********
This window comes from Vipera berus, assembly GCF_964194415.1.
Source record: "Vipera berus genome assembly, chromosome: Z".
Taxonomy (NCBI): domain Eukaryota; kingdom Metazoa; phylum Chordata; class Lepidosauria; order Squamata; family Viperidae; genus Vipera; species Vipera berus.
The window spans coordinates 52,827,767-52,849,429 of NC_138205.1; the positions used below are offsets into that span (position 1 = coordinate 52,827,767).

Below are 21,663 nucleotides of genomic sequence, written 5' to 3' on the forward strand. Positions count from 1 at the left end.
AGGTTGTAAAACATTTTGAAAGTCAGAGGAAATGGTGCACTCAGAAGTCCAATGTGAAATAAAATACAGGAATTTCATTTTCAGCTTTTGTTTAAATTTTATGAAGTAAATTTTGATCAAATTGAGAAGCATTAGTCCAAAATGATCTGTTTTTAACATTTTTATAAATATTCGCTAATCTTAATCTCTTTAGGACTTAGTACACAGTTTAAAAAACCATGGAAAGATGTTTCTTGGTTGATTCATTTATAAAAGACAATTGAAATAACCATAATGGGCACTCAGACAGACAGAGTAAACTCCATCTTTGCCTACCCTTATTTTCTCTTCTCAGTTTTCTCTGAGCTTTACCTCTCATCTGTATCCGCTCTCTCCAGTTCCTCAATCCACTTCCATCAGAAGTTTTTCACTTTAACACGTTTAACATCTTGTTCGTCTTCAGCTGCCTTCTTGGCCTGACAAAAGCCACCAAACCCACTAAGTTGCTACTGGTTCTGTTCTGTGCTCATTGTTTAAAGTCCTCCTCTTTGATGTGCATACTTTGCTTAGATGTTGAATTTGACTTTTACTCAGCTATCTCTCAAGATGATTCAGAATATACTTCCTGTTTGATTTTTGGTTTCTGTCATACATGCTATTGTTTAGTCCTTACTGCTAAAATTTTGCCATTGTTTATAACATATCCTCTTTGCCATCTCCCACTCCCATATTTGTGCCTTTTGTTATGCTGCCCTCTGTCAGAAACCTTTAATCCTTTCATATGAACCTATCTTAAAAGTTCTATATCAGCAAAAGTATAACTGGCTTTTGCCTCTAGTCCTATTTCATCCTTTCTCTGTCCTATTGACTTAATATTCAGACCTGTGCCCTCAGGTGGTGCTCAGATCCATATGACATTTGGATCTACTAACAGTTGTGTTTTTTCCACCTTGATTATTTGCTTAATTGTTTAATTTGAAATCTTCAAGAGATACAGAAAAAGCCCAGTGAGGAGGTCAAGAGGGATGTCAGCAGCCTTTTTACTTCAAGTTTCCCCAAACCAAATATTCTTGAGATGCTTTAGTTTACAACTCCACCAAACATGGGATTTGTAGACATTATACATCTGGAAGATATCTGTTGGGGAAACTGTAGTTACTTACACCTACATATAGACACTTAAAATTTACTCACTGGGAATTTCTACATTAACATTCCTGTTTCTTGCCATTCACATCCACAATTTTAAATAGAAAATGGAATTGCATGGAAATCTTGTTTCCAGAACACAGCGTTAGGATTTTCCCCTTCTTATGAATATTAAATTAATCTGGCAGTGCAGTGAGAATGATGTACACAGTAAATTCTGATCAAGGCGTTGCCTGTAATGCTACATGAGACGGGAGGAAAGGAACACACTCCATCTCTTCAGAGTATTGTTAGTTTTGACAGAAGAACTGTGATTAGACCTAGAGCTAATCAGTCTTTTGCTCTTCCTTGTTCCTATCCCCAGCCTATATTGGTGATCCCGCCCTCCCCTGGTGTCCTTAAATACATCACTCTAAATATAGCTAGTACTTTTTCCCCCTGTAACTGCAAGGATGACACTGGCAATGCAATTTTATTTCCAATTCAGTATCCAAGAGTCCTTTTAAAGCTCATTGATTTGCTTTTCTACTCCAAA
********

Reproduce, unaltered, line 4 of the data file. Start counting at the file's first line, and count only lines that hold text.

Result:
The window spans coordinates 52,827,767-52,849,429 of NC_138205.1; the positions used below are offsets into that span (position 1 = coordinate 52,827,767).